Developers maintaining privacy focused Monero went live with a system update starring a new version of its node software, codenamed “Oxygen Orion.” The hard fork promises substantial improvement across nearly all aspects of the privacy coin‘s performance.
Monero’s XMR token has been adopted widely by cybercriminals and nefarious others looking to obscure their illicit commercial actions on the darkweb marketplaces from law enforcement agencies or government tax bodies.
Recently, Monero founds itself in the crosshairs of Europol because of its use in online cybercriminal activity. Following the U.K.’s HM Revenue and Customs department’s footstep, the U.S. Internal Revenue Service (IRS) $625,000 issued a bounty to anyone who can successfully trace either Lightning Network or Monero transactions.
This update will make those transactions faster when law enforcement agencies across the globe have identified the privacy-focused digital currency as one of the leading mediums of exchange during illegal online activities.
The highlight of the latest update is the new ring signature construction CLSAG feature. The developers bill CLSAG as a drop-in replacement to MLSAG to improve efficiency. According to Monero contributor “Erciccione,” CLSAG will reduce transaction sizes by ~25% and enhance verification performance by ~10% while maintaining transactional privacy.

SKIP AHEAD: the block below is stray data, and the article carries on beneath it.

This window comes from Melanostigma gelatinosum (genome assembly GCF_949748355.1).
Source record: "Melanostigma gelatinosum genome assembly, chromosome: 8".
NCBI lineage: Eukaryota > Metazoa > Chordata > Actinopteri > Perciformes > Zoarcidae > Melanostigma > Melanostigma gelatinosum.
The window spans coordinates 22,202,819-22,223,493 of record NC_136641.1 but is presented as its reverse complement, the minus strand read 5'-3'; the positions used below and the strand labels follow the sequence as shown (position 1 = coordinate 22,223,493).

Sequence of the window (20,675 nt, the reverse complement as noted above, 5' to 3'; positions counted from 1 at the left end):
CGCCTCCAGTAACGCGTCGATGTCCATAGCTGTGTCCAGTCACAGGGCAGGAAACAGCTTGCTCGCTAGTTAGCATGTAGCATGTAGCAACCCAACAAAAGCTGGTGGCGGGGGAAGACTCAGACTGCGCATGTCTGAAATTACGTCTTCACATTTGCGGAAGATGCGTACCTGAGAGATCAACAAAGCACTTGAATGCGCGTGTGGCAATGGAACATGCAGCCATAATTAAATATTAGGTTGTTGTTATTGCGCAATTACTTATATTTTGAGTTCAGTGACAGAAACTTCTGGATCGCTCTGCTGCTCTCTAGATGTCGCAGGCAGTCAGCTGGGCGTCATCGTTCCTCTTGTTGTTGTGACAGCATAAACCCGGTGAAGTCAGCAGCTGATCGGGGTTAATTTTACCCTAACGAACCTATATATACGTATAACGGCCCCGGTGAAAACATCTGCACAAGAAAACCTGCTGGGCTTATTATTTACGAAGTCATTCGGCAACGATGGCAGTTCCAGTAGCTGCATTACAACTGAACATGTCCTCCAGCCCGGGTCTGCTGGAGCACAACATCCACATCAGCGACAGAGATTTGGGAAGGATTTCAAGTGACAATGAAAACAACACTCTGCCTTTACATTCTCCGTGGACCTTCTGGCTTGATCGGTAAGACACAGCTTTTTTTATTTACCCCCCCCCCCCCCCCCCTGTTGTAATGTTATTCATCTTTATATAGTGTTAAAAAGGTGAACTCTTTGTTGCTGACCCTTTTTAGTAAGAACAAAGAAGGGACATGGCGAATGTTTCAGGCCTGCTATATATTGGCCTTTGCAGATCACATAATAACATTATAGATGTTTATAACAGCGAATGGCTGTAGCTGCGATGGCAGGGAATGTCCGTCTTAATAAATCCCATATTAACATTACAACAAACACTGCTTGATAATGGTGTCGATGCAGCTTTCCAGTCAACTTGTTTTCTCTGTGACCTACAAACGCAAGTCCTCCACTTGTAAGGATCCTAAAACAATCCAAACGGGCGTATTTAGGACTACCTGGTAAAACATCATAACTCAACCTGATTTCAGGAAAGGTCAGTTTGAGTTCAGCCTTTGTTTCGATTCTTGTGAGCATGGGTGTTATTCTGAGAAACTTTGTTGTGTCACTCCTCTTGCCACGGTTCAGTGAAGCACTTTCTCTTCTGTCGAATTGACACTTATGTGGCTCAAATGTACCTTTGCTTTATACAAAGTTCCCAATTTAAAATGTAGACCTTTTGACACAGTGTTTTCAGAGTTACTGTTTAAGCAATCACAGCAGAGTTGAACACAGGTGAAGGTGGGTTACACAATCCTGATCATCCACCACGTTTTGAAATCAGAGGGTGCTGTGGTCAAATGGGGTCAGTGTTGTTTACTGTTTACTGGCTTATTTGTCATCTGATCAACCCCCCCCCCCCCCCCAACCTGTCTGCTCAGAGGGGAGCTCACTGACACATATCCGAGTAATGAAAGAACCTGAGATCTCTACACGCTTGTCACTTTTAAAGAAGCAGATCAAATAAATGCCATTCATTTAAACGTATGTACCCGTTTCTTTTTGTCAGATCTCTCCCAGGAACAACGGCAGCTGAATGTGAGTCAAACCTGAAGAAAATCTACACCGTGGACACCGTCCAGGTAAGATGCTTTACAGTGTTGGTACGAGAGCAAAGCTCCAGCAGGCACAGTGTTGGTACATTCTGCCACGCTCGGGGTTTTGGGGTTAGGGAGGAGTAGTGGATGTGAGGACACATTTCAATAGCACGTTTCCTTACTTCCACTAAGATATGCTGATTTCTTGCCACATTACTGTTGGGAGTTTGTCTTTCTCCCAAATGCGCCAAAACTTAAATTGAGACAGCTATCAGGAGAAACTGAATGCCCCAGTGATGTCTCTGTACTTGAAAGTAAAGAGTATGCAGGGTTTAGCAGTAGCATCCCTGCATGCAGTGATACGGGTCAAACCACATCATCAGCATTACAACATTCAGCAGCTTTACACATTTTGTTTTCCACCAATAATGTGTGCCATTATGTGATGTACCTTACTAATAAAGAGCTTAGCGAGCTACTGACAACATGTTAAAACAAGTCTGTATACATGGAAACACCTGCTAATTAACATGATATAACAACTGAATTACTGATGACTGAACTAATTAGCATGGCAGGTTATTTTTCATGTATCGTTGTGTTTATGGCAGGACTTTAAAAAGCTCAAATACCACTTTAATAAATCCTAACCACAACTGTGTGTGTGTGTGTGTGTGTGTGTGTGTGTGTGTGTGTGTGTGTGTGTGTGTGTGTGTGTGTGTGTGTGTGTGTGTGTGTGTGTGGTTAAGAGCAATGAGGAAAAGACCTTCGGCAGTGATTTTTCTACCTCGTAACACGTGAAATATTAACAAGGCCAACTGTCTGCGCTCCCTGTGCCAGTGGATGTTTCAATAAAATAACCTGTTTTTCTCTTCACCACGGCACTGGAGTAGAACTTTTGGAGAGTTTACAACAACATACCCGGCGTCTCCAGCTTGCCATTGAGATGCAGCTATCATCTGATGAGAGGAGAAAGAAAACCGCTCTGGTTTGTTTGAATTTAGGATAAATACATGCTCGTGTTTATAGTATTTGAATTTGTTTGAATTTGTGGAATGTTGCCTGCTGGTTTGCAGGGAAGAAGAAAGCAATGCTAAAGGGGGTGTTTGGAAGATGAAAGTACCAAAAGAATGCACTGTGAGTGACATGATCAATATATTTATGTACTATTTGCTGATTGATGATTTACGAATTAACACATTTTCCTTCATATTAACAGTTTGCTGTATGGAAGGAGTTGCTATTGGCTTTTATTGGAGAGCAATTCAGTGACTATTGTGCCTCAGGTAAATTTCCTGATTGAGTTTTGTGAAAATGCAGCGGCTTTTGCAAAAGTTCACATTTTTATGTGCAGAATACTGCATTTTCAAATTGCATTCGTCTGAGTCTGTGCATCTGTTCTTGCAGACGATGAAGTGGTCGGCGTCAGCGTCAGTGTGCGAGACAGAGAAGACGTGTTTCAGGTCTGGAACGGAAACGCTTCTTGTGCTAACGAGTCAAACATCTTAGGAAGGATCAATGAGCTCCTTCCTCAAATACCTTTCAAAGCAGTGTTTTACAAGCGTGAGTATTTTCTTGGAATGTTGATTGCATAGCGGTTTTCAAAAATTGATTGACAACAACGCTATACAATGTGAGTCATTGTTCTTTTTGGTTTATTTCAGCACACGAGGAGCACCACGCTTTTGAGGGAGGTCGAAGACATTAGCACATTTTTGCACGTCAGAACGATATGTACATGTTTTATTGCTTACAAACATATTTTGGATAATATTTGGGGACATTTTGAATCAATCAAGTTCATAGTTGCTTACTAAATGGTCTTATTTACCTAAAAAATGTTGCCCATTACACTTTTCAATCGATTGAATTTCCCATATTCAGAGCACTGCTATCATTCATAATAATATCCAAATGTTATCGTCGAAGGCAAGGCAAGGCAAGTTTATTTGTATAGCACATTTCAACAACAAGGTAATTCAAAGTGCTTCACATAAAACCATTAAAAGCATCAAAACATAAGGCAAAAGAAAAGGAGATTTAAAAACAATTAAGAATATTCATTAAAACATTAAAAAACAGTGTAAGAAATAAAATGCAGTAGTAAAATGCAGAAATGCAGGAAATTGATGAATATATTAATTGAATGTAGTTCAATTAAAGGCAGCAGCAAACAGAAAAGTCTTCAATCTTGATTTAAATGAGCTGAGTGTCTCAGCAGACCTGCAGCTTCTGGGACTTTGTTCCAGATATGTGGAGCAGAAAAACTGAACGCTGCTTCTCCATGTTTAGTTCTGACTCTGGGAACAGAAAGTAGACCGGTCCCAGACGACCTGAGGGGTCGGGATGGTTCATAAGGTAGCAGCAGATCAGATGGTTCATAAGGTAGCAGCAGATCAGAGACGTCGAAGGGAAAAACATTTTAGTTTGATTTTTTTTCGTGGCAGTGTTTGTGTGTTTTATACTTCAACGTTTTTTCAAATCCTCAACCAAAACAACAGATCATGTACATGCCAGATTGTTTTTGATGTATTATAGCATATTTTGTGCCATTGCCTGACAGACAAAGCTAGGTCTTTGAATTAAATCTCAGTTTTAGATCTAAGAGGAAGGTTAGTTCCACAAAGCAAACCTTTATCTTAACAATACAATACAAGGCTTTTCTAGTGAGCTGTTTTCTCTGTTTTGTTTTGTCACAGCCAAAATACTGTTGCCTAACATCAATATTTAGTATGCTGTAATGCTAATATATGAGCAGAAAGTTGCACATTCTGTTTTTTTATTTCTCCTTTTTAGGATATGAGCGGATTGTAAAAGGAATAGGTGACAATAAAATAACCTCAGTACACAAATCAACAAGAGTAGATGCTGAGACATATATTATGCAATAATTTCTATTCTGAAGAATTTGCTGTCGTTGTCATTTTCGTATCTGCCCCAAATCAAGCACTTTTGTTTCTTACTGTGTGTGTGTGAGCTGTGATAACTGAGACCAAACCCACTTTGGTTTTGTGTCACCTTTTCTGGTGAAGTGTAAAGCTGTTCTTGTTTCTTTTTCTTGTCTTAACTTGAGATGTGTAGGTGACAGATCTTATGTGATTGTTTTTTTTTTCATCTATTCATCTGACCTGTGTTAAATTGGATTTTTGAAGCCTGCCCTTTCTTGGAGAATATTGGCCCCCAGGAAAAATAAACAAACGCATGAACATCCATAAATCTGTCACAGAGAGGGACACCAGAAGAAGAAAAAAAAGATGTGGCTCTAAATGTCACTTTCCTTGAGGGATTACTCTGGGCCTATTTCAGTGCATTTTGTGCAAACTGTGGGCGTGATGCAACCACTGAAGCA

The developers wrote: “Using some simple but clever mathematics, CLSAG signatures achieve the same functionality as MLSAG signatures, but at a much smaller size. And thanks to some optimizations of the underlying cryptography, Monero software can verify CLSAG signatures more quickly.”
Other highlights of his release include deterministic unlock times; enforce claiming maximum coinbase amount; serialization format changes; remove most usage of Boost library; always send raw transactions through P2P, don’t use bootstrap daemon; update InProofV1, OutProofV1, and ReserveProofV1 to V2; ASM optimizations for wallet refresh (macOS / Linux); randomized delay when forwarding txes from i2p/tor -> ipv4/6; new show_qr_code wallet command for CLI; and add ZMQ/Pub support for txpool_add and chain_main events. The complete list of changes in v0.17.0.0 is available on GitHub, along with the source code.
Thirty people contributed to the software release, putting out 292 commits containing 11523 new lines of code. Like the privacy coin itself, many of the developers behind Monero keep their real identities secret to avoid the risk of having unpleasant conversations with authorities about their work with the blockchain project.
Since Monero updates are hard forks, network participants must update their software. Monero blockchain will not split, nor will a new anonymity-focused digital token be created. Token holders who store their XMR in a hardware wallet need to stay updated with the latest firmware. For the next few days, customers might experience some instabilities in the network.
After the upgrade, there was a minor bug present in v0.17. Monero developers implemented a hotfix, but some people on the network had to update manually. Monero is also indicated they might add Atomic Swaps to its blockchain. Because of the increased government and regulatory attention Monero is receiving, a crackdown on the coin could loom around the corner as governments search for ways to “break” the dubious privacy technology.
See also: Steve Shadders’ presentation at CoinGeek Live, titled, Bitcoin SV Technical Update: Infrastructure for the World Blockchain
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